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Simple And Easy Are Not Synonyms - Grasshopper

The best example is the game of golf – It’s simple but not easy – simple to understand, not so easy to play. Ask any golfer.

Simple can be broken down into step-by-step instructions; easy takes dedication.

 

Look no further than Malcom Gladwell’s book OUTLIERS and his 10,000 Hours rule. Paraphrasing him, it takes about 10.000 hours of practicing something to become really adept.

 

Advertising has led us to believe that “simple” translates to “easy.” The goal is to get us to equate the concepts as twins that were separated at birth. That’s negated by the old English proverb, “Necessity is the mother of invention.” What you need needs practice to make something look inventively easy. That concept is conveniently left out of the ads.

 

“it’s so simple, even a child can do it easily.” Yes, a child who’s practiced quite often before the cameras began to roll.

 

This isn’t a rant against advertising; it’s a reminder that simple and easy are not the same and that we would be better served if we knew the difference, because it would help us better manage our expectations once we had a glimpse of the reality.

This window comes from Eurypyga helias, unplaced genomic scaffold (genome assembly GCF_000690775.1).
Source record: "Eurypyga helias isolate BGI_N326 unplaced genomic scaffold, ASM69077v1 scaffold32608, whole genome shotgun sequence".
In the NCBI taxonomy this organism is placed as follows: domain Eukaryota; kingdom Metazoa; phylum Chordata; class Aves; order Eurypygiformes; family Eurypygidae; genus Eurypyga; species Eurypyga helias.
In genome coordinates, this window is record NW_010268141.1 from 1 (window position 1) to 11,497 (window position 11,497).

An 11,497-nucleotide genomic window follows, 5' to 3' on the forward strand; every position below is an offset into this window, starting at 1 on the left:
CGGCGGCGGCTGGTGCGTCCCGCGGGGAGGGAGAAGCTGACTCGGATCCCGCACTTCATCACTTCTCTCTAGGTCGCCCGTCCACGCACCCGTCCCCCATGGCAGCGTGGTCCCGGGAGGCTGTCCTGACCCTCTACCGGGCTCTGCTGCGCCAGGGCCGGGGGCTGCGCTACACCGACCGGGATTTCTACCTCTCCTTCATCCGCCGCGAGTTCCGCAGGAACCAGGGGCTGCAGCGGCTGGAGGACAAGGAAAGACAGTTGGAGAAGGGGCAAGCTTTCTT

America in my estimation is a shortcut society. We are always looking for a faster way of doing things. My mother-in-law had an expression she used for the duration of cold sores: “Three days coming, three days here, three days going.” Look at the number of cold sore medications on the market that claim it will happen quicker. One even has that concept in its name – “Abreva.”

 

In spite of the advertising claims and “FDA approval,” it seems my mother-in-law’s maxim is still the case for most people.

 

I’m all in for a genuine, faster way of doing things but I’m reminded of the old sales admonition regarding these three variables: time, quality and cost. You can only have two, not all three. If you want it quicker and at the best cost, the quality will suffer. If you want the best price and the best quality, you will have to wait. If you want the best quality and you want it fast, it will cost you. It’s a long way of illustrating that there is a tradeoff.

 

There is a tradeoff with shortcuts. One of those shortcuts suggests that simple is easy. Experience shows me it’s rarely the case.

 

Here’s the title of the best selling book that I’ll never write: THERE’S NO SUCH THING AS A 5-MINUTE JOB.

 

There may be a dispute where the quote “Nothing worthwhile comes easy” comes from, but there is little dispute on its accuracy.

 

Final thought: Simple is easily confused with easy. The way to remove the confusion is to simply practice.

 

All the best,

 

John



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